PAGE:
August 30th, 2006 by Adam

It was discovered yesterday that the SDRAM chip doesn’t fit in those beautiful red circuit boards we had delivered last week.

Turns out there was a mistake during the design process where an incorrect template was used for the SDRAM chip.

This will probably set the Falstaff project back about one week. The hardware team is continuing to assemble the other components to make sure that the rest of the design looks good before we have the board rebuilt.

Ian MacDuff explained that the team has taken a risk by shortening some of the more typical review processes because of our rapid 10-week prototype schedule. We hope that things go well and that we can have working prototypes much sooner than normal. However, if mistakes are not caught immediately (as in this case), it can delay the project.

Falstaff Software

August 29th, 2006 by Team Member

SpencerHi, This is Spencer Bliven. I’m a summer intern/part-time software engineer at Exbiblio. I thought I’d let you know about a part of Falstaff that I’ve been working on.

As the first hardware comes together, we on the software side have been hurrying to make sure that drivers and applications are in place so that the hardware can actually do something when it is finished.

There are a number of steps to go from a scan on the pen to text on your screen. First, the data must be transfered to your computer over USB. This can either happen right when you scan, if the pen is connected, or it can happen later when you next connect the pen to the computer.

The scans work by taking a series of small images as you drag the pen across the paper.

Best Conditions0000 Best Conditions0001 Best Conditions0002 Best Conditions0003 Best Conditions0004

This can be thought of as a video of what the pen sees, although it is at a very low frame rate. The next step towards extracting text is to stitch the small overlapping frames into one large image. We humorously call this process ‘storting,’ defined as the reverse of ‘distorting.’

David Warman has written a good program that takes the rotate, skewed, blotchy images we get from the pen and ‘storts’ them into a single image. The basic principle is the same as using Photoshop to stitch together several photos to form a panorama.


After a single image has been produced we perform OCR (Optical Character Recognition) to convert it into text. This text is finally sent to the Life Library application as a capture: every pose, v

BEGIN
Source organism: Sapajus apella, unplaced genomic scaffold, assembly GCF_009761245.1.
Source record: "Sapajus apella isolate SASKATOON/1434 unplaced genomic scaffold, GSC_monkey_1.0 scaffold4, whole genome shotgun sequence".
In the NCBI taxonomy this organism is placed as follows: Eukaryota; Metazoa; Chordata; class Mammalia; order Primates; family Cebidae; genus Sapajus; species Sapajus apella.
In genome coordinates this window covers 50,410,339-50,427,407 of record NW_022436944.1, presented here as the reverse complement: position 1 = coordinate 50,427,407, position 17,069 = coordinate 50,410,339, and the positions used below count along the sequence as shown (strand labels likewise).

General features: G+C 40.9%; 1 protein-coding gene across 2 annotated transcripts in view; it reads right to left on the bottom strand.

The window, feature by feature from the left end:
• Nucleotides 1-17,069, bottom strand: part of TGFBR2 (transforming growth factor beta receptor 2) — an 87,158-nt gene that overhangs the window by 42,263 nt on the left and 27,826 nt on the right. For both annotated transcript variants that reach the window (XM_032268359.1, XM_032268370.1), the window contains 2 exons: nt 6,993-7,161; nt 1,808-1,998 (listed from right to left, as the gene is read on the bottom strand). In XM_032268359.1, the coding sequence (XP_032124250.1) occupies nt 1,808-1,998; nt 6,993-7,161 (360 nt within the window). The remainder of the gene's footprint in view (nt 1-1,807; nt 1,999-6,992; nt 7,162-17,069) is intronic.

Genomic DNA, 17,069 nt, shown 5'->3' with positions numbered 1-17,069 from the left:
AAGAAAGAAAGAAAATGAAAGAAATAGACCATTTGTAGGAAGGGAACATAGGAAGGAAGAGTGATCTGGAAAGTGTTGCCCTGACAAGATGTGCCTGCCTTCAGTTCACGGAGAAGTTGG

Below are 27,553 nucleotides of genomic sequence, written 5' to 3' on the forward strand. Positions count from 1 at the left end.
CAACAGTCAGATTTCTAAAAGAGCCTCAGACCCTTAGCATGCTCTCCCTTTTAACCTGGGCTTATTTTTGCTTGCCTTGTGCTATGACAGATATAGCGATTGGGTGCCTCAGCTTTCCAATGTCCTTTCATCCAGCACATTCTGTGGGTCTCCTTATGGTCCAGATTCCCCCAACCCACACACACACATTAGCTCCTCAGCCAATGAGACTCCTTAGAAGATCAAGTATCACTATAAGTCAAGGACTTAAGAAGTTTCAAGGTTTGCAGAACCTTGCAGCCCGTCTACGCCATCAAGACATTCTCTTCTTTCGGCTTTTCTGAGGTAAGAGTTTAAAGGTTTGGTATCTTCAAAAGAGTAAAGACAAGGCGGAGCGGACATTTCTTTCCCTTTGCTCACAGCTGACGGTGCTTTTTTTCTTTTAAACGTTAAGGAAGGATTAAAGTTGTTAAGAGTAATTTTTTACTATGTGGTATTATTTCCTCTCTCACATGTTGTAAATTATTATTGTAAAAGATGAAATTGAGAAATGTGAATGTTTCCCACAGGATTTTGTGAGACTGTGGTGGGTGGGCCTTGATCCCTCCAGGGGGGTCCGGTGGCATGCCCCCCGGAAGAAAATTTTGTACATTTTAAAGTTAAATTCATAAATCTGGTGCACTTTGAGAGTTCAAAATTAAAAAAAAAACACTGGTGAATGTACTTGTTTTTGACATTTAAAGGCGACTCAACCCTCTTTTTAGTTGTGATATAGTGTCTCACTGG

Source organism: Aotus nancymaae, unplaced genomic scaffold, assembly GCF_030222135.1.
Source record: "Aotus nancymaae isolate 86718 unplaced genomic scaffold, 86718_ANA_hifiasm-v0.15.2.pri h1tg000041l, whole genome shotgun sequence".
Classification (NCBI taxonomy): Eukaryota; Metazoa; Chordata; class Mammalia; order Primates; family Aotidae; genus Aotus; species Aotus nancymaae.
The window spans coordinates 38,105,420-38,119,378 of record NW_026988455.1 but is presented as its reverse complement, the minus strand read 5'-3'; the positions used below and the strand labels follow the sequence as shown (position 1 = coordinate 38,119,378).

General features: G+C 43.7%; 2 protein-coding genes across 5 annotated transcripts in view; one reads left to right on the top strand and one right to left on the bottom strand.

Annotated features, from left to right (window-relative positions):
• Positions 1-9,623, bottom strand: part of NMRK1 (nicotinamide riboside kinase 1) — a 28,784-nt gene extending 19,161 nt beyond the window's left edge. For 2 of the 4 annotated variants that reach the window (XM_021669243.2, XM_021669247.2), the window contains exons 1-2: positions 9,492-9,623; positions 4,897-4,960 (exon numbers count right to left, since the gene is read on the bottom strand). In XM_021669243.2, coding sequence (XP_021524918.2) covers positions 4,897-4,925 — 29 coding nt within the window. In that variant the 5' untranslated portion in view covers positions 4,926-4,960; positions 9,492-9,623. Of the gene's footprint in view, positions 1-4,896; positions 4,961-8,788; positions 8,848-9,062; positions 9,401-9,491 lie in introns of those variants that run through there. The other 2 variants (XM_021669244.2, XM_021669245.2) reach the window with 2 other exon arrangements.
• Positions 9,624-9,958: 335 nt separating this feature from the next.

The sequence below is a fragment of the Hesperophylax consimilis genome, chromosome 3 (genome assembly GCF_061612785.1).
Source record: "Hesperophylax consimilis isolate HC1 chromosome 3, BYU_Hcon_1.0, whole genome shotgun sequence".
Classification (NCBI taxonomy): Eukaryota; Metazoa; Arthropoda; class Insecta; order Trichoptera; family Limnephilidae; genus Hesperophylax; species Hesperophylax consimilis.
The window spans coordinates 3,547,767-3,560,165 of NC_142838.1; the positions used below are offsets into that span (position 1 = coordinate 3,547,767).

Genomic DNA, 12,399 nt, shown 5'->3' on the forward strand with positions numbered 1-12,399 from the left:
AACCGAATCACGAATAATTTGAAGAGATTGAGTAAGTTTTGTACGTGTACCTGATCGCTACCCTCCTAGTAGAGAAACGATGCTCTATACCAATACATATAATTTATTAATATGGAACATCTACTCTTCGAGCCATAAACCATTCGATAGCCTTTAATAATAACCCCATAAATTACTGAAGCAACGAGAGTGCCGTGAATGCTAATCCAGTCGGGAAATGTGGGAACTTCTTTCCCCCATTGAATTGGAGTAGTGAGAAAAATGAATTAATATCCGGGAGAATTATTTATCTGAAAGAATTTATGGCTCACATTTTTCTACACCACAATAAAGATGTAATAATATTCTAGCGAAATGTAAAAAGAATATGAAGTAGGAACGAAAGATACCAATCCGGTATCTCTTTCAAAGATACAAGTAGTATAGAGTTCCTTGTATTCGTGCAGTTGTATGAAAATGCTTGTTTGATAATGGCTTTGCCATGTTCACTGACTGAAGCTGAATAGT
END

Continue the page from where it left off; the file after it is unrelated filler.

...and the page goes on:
By Spencer Bliven

Falstaff Assembly

August 28th, 2006 by Adam

Brian Piquette (Synapse) and Ian MacDuff (Exbiblio) of our hardware team have provided the following photos of the bits and pieces of Falstaff coming together. Thanks guys!

Sensor Board: CMOS Image Sensor and Illumination LEDs.

This is the image sensor PCB. This PCB holds the CMOS sensor and the white illumination LEDs. It sits in the enclosure perpendicular to the long axis of the device, which points the sensor out the front of the unit.

Falstaff Assembly

Sensor Board with Lens Holder

The image below shows the sensor PCB with the milled plastic lens holder. The lens will screw into this plastic frame.

Falstaff Assembly

Sensor PCB mated with other PCBs in enclosure.

The PCB visible behind the Sensor PCB si the Main PCB. The Main PCB contains the processing core of the Falstaff unit. It has the ARM9 Processor, Flash and SDRAM.

Falstaff Assembly

Button PCB and Main PCB

The Button PCB (top) has the power supply, user interface (buttons and LEDs) and the interface between the sensor board and the main board.

Falstaff Assembly


August 25th, 2006 by Team Member

We’ve been using the name Falstaff to refer to our first prototype of the oPen. Falstaff will have three printed circuit boards (PCBs) to connect all of its electronic components: a processor board that has the processor, RAM, and ROM; an input/output board that has the buttons and lights; and an image-sensor board that, you guessed it, holds the image sensor and illumination lights.

Exbiblio Falstaff

Here’s a picture of Rev 1 of the Falstaff processor board which was completed on Wednesday. This board has eight layers of electrical connections through wires that are only 3 thousandths of an inch wide. The next step in the manufacturing process is to solder all the components onto this “bare” board.

Why isn’t this PCB green?

The color of a circuit board comes from the outer layer which is called a “solder mask.” The solder mask covers all the wires to protect them, but leaves holes where the components are soldered to the board. Without solder mask, PBCs are a dirty-yellow color. For some reason, most circuit boards are made with green solder mask, but the manufacturers have many colors to choose from. Since future revisions of this board may look very similar, it is handy to make each revision of the board a different color so that it is easy to tell them apart.

By Ian MacDuff

First Exbiblio Circuit Board

August 24th, 2006 by Adam

Exbiblio Falstaff Project

Hardware Demo at Company Lunch

August 2nd, 2006 by Adam

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